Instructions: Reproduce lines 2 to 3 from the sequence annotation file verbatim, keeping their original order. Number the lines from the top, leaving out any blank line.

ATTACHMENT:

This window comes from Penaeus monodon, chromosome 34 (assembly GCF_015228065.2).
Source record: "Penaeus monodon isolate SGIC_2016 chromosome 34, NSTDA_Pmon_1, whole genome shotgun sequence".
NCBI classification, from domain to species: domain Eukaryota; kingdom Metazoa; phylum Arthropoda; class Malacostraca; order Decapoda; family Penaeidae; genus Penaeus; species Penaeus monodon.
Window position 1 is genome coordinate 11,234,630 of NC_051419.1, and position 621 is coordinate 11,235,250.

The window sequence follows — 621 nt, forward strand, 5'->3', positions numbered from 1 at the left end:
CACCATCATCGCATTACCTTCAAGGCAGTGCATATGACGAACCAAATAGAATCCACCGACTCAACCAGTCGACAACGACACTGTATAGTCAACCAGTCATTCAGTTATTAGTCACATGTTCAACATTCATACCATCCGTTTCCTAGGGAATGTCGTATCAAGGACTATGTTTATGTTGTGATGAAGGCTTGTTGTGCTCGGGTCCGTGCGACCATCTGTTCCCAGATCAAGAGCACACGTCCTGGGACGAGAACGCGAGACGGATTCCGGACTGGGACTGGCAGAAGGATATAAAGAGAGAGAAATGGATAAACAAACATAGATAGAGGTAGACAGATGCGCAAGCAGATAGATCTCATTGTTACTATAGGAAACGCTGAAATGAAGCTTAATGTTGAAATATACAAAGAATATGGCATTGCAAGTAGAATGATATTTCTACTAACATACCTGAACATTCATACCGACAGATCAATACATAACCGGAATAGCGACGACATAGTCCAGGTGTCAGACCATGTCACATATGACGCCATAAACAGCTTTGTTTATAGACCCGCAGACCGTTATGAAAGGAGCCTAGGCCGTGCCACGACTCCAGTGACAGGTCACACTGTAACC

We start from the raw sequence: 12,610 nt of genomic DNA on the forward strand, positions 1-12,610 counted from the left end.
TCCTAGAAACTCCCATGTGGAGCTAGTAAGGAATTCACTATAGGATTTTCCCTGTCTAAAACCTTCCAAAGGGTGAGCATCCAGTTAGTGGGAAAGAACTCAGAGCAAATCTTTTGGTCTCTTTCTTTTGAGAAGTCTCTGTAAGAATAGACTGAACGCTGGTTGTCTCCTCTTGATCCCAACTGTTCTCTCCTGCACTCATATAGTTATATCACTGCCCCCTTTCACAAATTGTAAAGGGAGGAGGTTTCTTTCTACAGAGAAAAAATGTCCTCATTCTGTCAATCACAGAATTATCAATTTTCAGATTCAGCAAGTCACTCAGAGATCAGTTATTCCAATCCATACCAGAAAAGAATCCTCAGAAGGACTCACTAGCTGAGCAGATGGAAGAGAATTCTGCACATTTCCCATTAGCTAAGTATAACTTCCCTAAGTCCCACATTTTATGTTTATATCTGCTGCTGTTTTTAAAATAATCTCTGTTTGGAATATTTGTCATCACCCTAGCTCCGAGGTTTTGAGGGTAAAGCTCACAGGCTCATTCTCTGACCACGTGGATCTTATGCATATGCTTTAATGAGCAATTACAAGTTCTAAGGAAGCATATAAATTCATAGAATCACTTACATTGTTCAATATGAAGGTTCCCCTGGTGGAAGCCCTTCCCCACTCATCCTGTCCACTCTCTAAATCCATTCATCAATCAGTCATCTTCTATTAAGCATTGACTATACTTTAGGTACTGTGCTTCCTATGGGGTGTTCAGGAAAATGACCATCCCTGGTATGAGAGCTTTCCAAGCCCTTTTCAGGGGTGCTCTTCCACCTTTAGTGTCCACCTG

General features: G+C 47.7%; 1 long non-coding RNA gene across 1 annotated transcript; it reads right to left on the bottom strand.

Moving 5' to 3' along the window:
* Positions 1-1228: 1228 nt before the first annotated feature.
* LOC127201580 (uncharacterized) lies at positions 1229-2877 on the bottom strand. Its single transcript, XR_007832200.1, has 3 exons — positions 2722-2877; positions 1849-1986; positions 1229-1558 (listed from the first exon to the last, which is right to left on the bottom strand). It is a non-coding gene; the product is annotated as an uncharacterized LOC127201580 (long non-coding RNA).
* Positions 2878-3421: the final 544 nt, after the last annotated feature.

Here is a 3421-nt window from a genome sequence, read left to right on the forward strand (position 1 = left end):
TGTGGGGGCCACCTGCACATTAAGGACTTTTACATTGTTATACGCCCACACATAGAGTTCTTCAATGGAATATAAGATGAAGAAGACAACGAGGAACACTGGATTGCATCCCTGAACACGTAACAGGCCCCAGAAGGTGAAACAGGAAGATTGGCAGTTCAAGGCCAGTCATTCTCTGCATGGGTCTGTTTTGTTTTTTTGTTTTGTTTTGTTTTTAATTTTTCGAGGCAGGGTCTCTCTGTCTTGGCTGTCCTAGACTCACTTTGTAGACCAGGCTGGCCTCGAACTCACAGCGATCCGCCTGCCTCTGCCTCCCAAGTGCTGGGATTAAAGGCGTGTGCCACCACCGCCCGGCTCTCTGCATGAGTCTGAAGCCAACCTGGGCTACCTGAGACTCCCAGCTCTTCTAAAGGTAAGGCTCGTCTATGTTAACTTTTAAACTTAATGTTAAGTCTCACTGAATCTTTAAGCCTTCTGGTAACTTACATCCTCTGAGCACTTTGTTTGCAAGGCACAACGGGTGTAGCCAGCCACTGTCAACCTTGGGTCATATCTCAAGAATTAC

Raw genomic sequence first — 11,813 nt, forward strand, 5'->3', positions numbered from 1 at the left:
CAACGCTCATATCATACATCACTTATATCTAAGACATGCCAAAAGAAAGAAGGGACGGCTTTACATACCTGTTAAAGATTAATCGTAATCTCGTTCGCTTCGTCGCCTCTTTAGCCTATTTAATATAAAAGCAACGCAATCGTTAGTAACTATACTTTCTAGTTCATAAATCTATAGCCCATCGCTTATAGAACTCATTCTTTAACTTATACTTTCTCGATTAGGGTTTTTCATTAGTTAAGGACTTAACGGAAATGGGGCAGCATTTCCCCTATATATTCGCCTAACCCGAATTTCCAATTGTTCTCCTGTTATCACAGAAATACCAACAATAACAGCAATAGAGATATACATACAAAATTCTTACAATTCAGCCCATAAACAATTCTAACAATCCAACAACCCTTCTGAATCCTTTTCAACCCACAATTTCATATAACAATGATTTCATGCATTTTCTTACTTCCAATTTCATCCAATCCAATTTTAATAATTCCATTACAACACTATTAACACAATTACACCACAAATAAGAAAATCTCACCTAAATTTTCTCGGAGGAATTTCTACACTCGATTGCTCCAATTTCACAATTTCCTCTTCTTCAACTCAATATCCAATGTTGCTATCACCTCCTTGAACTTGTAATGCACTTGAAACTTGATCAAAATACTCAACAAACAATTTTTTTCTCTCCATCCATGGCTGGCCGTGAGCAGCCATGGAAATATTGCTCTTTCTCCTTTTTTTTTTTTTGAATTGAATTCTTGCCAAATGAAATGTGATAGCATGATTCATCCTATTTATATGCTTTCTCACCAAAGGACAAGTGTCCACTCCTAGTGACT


Source record: "Penaeus monodon isolate SGIC_2016 chromosome 34, NSTDA_Pmon_1, whole genome shotgun sequence".
NCBI classification, from domain to species: domain Eukaryota; kingdom Metazoa; phylum Arthropoda; class Malacostraca; order Decapoda; family Penaeidae; genus Penaeus; species Penaeus monodon.